In 2009, a team of Guatemalan and American archaeologists were invited into the site to found a new project in collaboration with local leaders. Proyecto Salinas de los Nueve Cerros began in 2010 with the goal of combining archaeological, geological, historical, and ethnographic research with community development.

References[edit]

  1. ^ Sapper, Karl (1985). The Verapaz in the Sixteenth and Seventeenth Centuries: A Contribution to the Historical Geography and Ethnography of Northeastern Guatemala. Los Angeles: UCLA Institute of Archaeology.
  2. ^ van Akkeren, Ruud. Arnauld, Marie Charlotte (ed.). "Kawinal or "Forty Place": Stop on an Ancient Trade Route". Misceláneas . . . en honor a Alain Ichon. Mexico City: CEMCA: 115–38.
  3. ^ Dillon, Brian; Kevin Pope; Michael Love (1988). "An Ancient Extractive Industry: Maya Saltmaking at Salinas de los Nueve Cerros, Guatemala". Journal of New World Archaeology. 7 (2/3): 37–58.
  4. ^ Woodfill, Brent; Mirza Monterroso; Erin Sears; Donaldo Castillo; José Luis Garrido López (2011). Bárbara Arroyo; Héctor Mejía (eds.). Proyecto Salinas de los Nueve Cerros: Resultados de la primera temporada de campo, 2010 (XXIII Simposio de Investigaciones Arqueológicas en Guatemala, 2010 ed.). Guatemala City: Ministerio de Cultura y Deportes.
  5. ^ Castellanos, Jeanette; Ronald Bishop; Erin Sears; Carlos Tox (2013). Judith Valle; Blanca Mijangos; César Tox; Brent Woodfill (eds.). Evaluación preliminar de la cronología cerámica de Salinas de los Nueve Cerros, Alta Verapaz, Guatemala (Proyecto Salinas de los Nueve Cerros, Informe Final #3, Temporada 2012 ed.). Lafayette: Department of Sociology, Anthropology, and Child & Family Studies, University of Louisiana.
  6. ^ Dillon, Brian; Kevin Pope; Michael Love (1988). "An Ancient Extractive Industry: Maya Saltmaking at Salinas de los Nueve Cerros, Guatemala". Journal of New World Archaeology. 7 (2/3): 37–58.
  7. ^ Woodfill, Brent; Judith Valle; Blanca Mijangos; Walter Burgos; Leslie Clements (2013). Salinas de los Nueve Cerros: Un centro de producción y intercambio entre fronteras (XXVI Simposio de Investigaciones Arqueológicas en Guatemala, 2012 ed.). Guatemala City: Ministerio de Cultura y Deportes.
  8. ^ Dillon, Brian; Kevin Pope; Michael Love (1988). "An Ancient Extractive Industry: Maya Saltmaking at Salinas de los Nueve Cerros, Guatemala". Journal of New World Archaeology. 7 (2/3): 37–58.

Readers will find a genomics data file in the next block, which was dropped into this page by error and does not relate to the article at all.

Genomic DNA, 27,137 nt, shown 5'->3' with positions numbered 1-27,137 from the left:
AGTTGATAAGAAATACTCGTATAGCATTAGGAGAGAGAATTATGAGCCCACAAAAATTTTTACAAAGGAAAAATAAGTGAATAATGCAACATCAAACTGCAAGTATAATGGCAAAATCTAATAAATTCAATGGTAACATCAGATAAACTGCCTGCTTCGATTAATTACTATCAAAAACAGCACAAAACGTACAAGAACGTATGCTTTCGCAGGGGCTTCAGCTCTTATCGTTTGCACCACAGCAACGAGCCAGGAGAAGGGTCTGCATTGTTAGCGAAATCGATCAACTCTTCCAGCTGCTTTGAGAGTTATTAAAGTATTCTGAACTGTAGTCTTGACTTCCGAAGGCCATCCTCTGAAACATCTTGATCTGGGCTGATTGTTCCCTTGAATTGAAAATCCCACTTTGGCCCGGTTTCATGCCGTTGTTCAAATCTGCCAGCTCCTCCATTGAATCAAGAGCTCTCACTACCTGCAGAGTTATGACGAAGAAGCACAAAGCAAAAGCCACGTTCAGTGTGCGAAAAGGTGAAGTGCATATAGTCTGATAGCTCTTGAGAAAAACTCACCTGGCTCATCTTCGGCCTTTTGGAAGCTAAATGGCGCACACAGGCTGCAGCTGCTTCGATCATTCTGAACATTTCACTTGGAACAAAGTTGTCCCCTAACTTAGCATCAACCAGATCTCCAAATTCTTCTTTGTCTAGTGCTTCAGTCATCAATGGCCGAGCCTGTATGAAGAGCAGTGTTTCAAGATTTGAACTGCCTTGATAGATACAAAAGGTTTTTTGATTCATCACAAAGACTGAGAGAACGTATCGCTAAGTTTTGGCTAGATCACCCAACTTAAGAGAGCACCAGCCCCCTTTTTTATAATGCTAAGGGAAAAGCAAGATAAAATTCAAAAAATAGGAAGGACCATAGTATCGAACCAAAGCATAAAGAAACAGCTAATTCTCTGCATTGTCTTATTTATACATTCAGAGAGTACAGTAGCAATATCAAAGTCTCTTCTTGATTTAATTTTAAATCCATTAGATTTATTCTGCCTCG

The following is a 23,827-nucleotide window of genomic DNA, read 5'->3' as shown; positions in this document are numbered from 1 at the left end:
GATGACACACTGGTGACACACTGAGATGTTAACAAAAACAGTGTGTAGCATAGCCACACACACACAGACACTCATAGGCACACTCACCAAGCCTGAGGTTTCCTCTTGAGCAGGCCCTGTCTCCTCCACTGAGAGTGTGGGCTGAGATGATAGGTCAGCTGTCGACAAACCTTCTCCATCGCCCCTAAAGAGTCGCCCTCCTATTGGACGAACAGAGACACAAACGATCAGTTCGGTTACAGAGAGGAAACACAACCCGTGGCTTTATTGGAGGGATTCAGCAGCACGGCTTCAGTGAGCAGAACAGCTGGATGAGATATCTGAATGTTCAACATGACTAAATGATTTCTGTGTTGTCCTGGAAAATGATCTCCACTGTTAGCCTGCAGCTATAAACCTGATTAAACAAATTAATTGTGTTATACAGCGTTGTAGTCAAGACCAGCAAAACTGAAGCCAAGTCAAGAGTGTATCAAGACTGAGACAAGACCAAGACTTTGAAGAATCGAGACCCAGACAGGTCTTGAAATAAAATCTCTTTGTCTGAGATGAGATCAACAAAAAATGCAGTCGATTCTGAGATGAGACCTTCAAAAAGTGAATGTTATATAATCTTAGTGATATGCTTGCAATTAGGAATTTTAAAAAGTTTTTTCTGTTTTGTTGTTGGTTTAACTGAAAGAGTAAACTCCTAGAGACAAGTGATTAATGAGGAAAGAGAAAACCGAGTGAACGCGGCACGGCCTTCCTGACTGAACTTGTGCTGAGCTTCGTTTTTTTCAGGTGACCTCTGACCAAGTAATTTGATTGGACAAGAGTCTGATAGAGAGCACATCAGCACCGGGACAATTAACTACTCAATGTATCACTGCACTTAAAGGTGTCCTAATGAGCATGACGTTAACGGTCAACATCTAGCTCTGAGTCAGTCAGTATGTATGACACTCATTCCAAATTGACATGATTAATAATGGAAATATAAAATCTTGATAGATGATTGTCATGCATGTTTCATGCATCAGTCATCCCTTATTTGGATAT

9. ^ Woodfill, Brent; Judith Valle; Blanca Mijangos; Walter Burgos; Leslie Clements (2013). Salinas de los Nueve Cerros: Un centro de producción y intercambio entre fronteras (XXVI Simposio de Investigaciones Arqueológicas en Guatemala, 2012 ed.). Guatemala City: Ministerio de Cultura y Deportes.
  10. ^ Avendaño, Carlos; Brent Woodfill; Seleste Sanchez; Sharon Cowley; Sarah Finkelstein (2013). Paleoecología, etnografía y desarrollo comunitario en la región Nueve Cerros (XXVI Simposio de Investigaciones Arqueológicas en Guatemala, 2012 ed.). Guatemala City: Ministerio de Cultura y Deportes.
  11. ^ Woodfill, Brent; Judith Valle; Blanca Mijangos; Walter Burgos; Leslie Clements (2013). Salinas de los Nueve Cerros: Un centro de producción y intercambio entre fronteras (XXVI Simposio de Investigaciones Arqueológicas en Guatemala, 2012 ed.). Guatemala City: Ministerio de Cultura y Deportes.
  12. ^ Sapper, Karl (1985). The Verapaz in the Sixteenth and Seventeenth Centuries: A Contribution to the Historical Geography and Ethnography of Northeastern Guatemala. Los Angeles: UCLA Institute of Archaeology.
  13. ^ van Akkeren, Ruud. Arnauld, Marie Charlotte (ed.). "Kawinal or "Forty Place": Stop on an Ancient Trade Route". Misceláneas . . . en honor a Alain Ichon. Mexico City: CEMCA: 115–38.
  14. ^ Schwab, Greg; Mark Lentz; Seleste Sanchez; Brent Woodfill; Mirza Monterroso; Judith Valle (2012). Bárbara Arroyo; Loren Paiz; Héctor Mejía (eds.). Espeleoarqueología, etnohistoria y etnografía en la región Nueve Cerros (XXV Simposio de Investigaciones Arqueológicas en Guatemala, 2011 ed.). Guatemala City: Ministerio de Cultura y Deportes. pp. 581–90.
  15. ^ Schwab, Greg; Mark Lentz; Seleste Sanchez; Brent Woodfill; Mirza Monterroso; Judith Valle (2012). Bárbara Arroyo; Loren Paiz; Héctor Mejía (eds.). Espeleoarqueología, etnohistoria y etnografía en la región Nueve Cerros (XXV Simposio de Investigaciones Arqueológicas en Guatemala, 2011 ed.). Guatemala City: Ministerio de Cultura y Deportes. pp. 581–90.
  16. ^ Habel, Simeon (1878). "The Sculptures of Santa Lucia Cosumalwhuapa in Guatemala, With an Account of Travels in Central American and on the Western Coast of South America". Smithsonian Contributions to Knowledge. 22.
  17. ^ Dillon, Brian (1977). Salinas de los Nueve Cerros, Guatemala. Socorro, New Mexico: Ballena.
  18. ^ Dillon, Brian (1977). Salinas de los Nueve Cerros, Guatemala. Socorro, New Mexico: Ballena.
  19. ^ Arroyo, Bárbara (1993). El Proyecto Nueve Cerros, un ejemplo de arqueología de rescate: Ventajas y desventajas (VII Simposio de Investigaciones Arqueológicas en Guatemala ed.). Guatemala City: Ministerio de Cultura y Deportes. pp. 223–34.
  20. ^ Leal, Marco Antonio (2006). Proyecto de exploración arqueológica en el área de Nueve Cerrros. Guatemala City: Petrolatina Corporation.
  21. ^ Garrido López, José Luis. Las figurillas de Salinas de los Nueve Cerros, Cobán, Alta Verapaz: Un estudio descriptivo e interpretativo sobre su función. Guatemala City: Escuela de Historia USAC.
  22. ^ Dillon, Brian (1990). Salinas de los Nueve Cerros, Alta Verapaz: Proyecto de rescate de los vasijones, Informe final.

External links[edit]